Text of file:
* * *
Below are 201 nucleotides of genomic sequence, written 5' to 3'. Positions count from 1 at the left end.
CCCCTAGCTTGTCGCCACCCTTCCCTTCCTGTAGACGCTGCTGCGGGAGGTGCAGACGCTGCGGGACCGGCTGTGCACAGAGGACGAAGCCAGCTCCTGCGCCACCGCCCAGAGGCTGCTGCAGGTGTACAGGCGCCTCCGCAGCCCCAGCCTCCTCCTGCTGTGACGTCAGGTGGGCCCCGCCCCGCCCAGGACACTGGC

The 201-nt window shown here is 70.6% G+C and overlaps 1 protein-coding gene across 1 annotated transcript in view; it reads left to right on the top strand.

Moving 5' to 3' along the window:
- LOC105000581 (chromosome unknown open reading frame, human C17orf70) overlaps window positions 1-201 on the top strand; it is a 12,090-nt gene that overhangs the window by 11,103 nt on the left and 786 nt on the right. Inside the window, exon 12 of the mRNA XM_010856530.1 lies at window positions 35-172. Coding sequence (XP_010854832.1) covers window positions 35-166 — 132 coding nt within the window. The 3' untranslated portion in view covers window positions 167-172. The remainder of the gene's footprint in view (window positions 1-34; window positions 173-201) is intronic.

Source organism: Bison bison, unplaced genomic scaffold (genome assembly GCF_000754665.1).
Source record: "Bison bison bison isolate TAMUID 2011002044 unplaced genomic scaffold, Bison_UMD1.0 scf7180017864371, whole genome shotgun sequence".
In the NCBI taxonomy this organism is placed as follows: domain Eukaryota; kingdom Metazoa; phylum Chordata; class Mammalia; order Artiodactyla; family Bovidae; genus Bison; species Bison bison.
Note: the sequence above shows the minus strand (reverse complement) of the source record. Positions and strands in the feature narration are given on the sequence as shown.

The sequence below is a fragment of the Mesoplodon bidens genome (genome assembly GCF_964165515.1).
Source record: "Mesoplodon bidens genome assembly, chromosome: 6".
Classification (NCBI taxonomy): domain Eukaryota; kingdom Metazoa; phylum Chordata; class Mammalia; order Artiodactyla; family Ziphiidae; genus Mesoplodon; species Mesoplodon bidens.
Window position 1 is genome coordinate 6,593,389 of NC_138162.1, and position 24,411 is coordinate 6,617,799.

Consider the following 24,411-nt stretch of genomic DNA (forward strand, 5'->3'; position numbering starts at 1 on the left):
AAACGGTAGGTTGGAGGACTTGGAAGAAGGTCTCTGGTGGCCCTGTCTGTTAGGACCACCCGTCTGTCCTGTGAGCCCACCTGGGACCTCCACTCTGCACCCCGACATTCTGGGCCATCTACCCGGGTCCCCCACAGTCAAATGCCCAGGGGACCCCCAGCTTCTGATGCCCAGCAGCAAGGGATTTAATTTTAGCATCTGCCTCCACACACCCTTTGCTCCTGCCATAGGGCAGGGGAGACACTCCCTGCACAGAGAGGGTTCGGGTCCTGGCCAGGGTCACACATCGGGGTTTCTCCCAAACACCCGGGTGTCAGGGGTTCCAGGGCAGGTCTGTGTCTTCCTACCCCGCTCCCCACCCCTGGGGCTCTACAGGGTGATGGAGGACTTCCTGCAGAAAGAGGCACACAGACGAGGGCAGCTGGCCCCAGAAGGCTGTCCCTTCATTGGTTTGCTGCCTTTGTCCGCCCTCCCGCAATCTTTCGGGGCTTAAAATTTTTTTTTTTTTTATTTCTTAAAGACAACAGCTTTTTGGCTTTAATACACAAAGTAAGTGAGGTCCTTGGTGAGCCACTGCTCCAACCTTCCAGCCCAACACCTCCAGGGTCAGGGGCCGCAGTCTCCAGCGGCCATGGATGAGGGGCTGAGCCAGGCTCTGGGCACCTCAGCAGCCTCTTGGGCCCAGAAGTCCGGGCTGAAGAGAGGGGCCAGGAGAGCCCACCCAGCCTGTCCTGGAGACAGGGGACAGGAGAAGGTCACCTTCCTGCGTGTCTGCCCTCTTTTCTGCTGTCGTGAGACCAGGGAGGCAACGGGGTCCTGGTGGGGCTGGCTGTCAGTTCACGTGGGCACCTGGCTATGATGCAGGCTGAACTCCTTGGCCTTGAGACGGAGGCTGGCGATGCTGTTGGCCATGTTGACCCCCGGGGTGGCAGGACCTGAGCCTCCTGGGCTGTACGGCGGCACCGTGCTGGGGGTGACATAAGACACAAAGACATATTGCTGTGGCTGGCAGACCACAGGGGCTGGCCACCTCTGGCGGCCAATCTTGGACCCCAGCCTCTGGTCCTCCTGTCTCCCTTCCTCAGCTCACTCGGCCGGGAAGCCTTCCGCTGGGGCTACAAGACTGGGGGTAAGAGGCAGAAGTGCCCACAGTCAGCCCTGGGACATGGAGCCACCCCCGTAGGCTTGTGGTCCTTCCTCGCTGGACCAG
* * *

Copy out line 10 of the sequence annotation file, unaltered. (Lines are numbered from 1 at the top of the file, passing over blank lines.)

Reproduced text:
The sequence below is a fragment of the Mesoplodon bidens genome (genome assembly GCF_964165515.1).